If we were to Press the matter, we would urge you to subscribe for this paper. It is here to do you all good.

Mr. H. L. Merriman, who has a large ranch about six miles south of here, is building a large cattle shed for his blooded stock, of which he has many.

Mr. W. L. Declow, our bustling land man, sold 320 big, fertile acres, about 6 miles south, to Mr. D. P. Hanson, a business man of Chicago.

Mr. P. P. Lawrence, of Fairfield, was here last week, on the way to Curtis to visit his son and daughter-in-law. He was traveling by wagon and viewing the country.

Mr. G. R. Twiford, of Earl, was in town the other day. The Earl people, are invited to take the Press. We intend to have a regular correspondent over there.

Asa Holcomb, of Bertrand, formerly of Aurora, Ill., and old acquaintance of Mr. E. B. Dunham, was here Thursday evening looking up the painting prospects.

Mr. W. L. Declow went to Gothenburg a few days since, and brought back with him Mr. P. P. Hanson, of Chicago, proprieter of the New England flour mills of that city.

Howard Bros. lumber yard does a good business. Mr. Gray, the local manager here, is a very agreeable and reliable gentleman to deal with.

Keystone is very cordially invited to come and live with us. What is the use of staying out there alone? The keystone of success is to come here and go into business.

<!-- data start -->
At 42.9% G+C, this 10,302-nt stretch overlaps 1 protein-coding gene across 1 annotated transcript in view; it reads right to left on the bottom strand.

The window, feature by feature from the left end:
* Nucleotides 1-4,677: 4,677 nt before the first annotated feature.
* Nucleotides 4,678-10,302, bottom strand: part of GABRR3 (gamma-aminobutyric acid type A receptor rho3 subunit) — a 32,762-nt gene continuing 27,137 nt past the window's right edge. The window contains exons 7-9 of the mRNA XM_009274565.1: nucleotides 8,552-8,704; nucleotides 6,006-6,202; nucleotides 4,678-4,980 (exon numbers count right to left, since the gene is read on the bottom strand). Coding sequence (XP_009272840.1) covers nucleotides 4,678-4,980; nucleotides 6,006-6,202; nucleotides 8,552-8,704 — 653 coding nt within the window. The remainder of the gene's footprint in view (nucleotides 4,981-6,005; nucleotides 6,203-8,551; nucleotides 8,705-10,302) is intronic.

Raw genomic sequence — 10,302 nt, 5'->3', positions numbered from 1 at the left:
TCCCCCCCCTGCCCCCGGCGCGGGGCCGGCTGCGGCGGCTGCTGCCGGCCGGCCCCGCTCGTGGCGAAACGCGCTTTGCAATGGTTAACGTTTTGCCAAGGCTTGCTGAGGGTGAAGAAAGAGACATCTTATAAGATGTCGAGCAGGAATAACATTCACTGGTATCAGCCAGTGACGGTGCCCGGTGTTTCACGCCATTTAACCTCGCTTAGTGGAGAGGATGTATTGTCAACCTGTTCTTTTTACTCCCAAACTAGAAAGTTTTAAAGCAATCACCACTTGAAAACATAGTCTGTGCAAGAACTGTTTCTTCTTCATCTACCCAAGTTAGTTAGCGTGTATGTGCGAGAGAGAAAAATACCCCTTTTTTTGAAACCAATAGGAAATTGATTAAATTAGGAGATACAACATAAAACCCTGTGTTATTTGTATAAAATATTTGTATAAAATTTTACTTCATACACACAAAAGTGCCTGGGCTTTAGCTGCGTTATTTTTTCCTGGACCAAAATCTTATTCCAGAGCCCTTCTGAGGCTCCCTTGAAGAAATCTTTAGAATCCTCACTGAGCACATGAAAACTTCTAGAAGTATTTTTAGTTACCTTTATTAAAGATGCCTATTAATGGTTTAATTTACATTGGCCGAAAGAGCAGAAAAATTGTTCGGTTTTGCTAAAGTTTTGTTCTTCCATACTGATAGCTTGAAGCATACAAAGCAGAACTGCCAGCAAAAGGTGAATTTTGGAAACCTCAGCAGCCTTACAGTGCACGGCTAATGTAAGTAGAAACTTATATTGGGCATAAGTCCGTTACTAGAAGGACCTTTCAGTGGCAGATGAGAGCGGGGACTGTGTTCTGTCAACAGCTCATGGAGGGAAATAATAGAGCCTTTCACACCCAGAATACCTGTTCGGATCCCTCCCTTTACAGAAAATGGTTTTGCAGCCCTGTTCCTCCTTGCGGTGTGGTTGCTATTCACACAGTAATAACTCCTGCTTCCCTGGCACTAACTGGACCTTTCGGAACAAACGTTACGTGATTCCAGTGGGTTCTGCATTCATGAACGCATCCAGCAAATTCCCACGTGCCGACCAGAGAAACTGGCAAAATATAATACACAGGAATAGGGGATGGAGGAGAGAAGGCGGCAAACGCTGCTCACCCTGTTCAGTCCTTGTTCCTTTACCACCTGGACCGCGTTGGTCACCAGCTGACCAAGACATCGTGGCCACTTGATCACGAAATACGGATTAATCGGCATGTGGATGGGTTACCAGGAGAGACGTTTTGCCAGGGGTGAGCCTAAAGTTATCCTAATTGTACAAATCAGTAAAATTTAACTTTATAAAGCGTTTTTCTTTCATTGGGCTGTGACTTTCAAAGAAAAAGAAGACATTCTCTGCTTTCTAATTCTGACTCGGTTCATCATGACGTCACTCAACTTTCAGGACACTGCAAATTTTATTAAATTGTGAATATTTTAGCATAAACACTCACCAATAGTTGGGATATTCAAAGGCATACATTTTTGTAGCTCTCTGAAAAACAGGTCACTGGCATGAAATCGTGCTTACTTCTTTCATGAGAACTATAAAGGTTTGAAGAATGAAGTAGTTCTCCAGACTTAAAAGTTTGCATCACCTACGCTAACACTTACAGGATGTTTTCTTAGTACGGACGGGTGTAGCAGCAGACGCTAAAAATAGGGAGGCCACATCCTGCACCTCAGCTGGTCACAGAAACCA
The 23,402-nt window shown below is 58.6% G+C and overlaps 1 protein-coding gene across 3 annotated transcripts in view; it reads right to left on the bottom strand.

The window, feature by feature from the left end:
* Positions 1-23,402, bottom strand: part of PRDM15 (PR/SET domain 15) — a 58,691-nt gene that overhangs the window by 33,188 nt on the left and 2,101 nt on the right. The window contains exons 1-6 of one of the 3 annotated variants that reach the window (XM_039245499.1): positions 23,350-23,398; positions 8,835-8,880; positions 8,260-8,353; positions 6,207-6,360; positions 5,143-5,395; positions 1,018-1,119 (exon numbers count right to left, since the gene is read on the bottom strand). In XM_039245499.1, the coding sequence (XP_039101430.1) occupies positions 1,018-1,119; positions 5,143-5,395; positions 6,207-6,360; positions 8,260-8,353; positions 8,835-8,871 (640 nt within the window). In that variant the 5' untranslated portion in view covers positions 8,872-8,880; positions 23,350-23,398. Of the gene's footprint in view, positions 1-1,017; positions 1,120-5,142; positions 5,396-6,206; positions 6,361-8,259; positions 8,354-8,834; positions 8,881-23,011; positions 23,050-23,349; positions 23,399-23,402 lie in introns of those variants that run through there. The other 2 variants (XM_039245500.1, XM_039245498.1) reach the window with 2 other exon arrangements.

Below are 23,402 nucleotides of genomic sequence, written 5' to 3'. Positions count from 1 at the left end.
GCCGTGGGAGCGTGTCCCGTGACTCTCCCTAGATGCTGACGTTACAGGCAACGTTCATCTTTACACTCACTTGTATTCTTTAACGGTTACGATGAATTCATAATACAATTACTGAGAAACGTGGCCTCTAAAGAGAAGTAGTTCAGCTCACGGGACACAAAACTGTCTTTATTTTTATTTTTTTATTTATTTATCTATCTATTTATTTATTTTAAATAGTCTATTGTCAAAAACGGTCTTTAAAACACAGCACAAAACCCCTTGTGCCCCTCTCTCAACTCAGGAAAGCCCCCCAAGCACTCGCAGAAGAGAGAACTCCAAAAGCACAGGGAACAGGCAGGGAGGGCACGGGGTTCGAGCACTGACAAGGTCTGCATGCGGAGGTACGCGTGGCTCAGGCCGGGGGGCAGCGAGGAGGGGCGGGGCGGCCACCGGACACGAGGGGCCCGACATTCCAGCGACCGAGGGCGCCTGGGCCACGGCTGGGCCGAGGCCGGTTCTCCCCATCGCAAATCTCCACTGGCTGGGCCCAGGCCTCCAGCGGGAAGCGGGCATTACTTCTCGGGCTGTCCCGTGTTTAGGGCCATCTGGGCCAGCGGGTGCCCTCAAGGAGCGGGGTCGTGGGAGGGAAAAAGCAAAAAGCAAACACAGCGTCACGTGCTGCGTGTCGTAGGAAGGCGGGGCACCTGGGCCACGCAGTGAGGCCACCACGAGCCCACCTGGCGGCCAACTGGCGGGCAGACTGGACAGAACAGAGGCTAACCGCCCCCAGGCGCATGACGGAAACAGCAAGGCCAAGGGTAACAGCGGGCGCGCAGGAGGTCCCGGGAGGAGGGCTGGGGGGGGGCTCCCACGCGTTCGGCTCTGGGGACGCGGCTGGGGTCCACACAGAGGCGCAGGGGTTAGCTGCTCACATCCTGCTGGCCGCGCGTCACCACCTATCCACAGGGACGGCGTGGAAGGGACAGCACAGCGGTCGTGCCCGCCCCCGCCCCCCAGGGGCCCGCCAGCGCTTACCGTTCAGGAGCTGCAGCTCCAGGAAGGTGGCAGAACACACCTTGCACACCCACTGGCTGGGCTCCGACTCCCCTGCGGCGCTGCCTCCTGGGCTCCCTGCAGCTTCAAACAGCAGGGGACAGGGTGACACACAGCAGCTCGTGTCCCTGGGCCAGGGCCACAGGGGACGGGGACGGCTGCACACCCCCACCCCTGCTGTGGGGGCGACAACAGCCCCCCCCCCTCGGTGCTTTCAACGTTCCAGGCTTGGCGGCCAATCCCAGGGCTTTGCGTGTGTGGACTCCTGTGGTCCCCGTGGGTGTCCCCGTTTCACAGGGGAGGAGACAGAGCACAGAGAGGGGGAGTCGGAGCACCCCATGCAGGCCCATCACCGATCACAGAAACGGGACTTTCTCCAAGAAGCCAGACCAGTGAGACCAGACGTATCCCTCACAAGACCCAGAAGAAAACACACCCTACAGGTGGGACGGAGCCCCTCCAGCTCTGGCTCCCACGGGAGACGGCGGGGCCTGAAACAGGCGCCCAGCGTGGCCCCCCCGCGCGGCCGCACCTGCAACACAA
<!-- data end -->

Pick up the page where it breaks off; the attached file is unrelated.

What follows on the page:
Mr. J. H. Howard, Chicago, of the Howard Bros. lumber company, and Mr. M. L. Sprote, a buyer for the same, were in town Saturday. They were inspecting their various yards in this part of the country.

Mr. Jerry Walker’s mother arrived from Chappell, Neb., last week, and will keep house for him out on his claim. He will now have a good square meal oftener than he did while “baching.” A boy’s best friend is his mother.

The Farnam Town Site Company have built a public well in the middle of the community. It will be a great convenience.

Those deer creatures and antelopes some times abound in the country around.

Mr. W. L. Declow has been putting up a Perkins wind-mill on the large farm of A. L. Merriman.

It is reported that a newspaper will begin publication at Moorefield Friday.

We saw a sewing-machine unloaded at a single man’s residence. This is food for reflection.

Mr. and Mrs. Alden, living four miles south, spent Sunday in town, the guests of Mr. and Mrs. Dunham.

A newspaper, which the people have been so anxious to see here, is now with you.

Messrs. A. L. Anderson and C. A. Smith went to Moorefield last Wednesday night to a dance, which was given at Seymour’s restaurant. They had a light fantastic time.

I want but little here below,
But want it all the time,
And when my spritis overflow
I tell my wants in rhyme.

We were going to say this before the climate changed—and we’ll say it any way:

The recent remarkably mild weather has been the delight of everybody, and what we all want is that it will stay. As we once poetically remarked:

Who can conceal the joys we feel
As Autumn airs o’er winter steal?

Reprinted from The Public Press 1(1):1, Farnam, Dawson County, Nebraska, Thursday, December 16, 1886

The Farnam Echo 51(18):5, Wednesday, 13 January 1932


Published: 8/12/2022 -